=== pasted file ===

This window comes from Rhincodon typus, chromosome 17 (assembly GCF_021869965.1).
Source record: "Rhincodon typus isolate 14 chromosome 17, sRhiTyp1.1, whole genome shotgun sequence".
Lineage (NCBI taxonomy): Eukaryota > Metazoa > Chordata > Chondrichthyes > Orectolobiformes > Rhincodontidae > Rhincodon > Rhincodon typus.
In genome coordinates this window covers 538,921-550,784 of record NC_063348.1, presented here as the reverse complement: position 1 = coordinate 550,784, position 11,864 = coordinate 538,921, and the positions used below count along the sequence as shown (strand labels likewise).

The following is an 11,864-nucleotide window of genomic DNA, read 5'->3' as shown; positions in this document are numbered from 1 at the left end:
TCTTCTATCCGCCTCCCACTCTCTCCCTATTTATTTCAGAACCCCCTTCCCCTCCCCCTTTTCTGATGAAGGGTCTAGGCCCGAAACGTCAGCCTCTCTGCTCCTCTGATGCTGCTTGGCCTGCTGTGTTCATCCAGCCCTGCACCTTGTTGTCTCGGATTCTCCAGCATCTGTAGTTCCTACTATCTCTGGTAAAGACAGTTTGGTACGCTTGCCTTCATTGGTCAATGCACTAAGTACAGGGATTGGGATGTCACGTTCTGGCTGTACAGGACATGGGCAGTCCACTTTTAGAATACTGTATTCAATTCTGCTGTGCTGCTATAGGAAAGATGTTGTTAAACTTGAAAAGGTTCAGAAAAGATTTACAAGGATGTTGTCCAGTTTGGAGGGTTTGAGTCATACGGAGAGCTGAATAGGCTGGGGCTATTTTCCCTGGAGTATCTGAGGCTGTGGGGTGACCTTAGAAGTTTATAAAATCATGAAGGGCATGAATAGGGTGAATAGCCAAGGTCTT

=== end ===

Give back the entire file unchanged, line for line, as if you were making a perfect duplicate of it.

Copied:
This window comes from Rhincodon typus, chromosome 17 (assembly GCF_021869965.1).
Source record: "Rhincodon typus isolate 14 chromosome 17, sRhiTyp1.1, whole genome shotgun sequence".
Lineage (NCBI taxonomy): Eukaryota > Metazoa > Chordata > Chondrichthyes > Orectolobiformes > Rhincodontidae > Rhincodon > Rhincodon typus.
In genome coordinates this window covers 538,921-550,784 of record NC_063348.1, presented here as the reverse complement: position 1 = coordinate 550,784, position 11,864 = coordinate 538,921, and the positions used below count along the sequence as shown (strand labels likewise).

The following is an 11,864-nucleotide window of genomic DNA, read 5'->3' as shown; positions in this document are numbered from 1 at the left end:
TCTTCTATCCGCCTCCCACTCTCTCCCTATTTATTTCAGAACCCCCTTCCCCTCCCCCTTTTCTGATGAAGGGTCTAGGCCCGAAACGTCAGCCTCTCTGCTCCTCTGATGCTGCTTGGCCTGCTGTGTTCATCCAGCCCTGCACCTTGTTGTCTCGGATTCTCCAGCATCTGTAGTTCCTACTATCTCTGGTAAAGACAGTTTGGTACGCTTGCCTTCATTGGTCAATGCACTAAGTACAGGGATTGGGATGTCACGTTCTGGCTGTACAGGACATGGGCAGTCCACTTTTAGAATACTGTATTCAATTCTGCTGTGCTGCTATAGGAAAGATGTTGTTAAACTTGAAAAGGTTCAGAAAAGATTTACAAGGATGTTGTCCAGTTTGGAGGGTTTGAGTCATACGGAGAGCTGAATAGGCTGGGGCTATTTTCCCTGGAGTATCTGAGGCTGTGGGGTGACCTTAGAAGTTTATAAAATCATGAAGGGCATGAATAGGGTGAATAGCCAAGGTCTT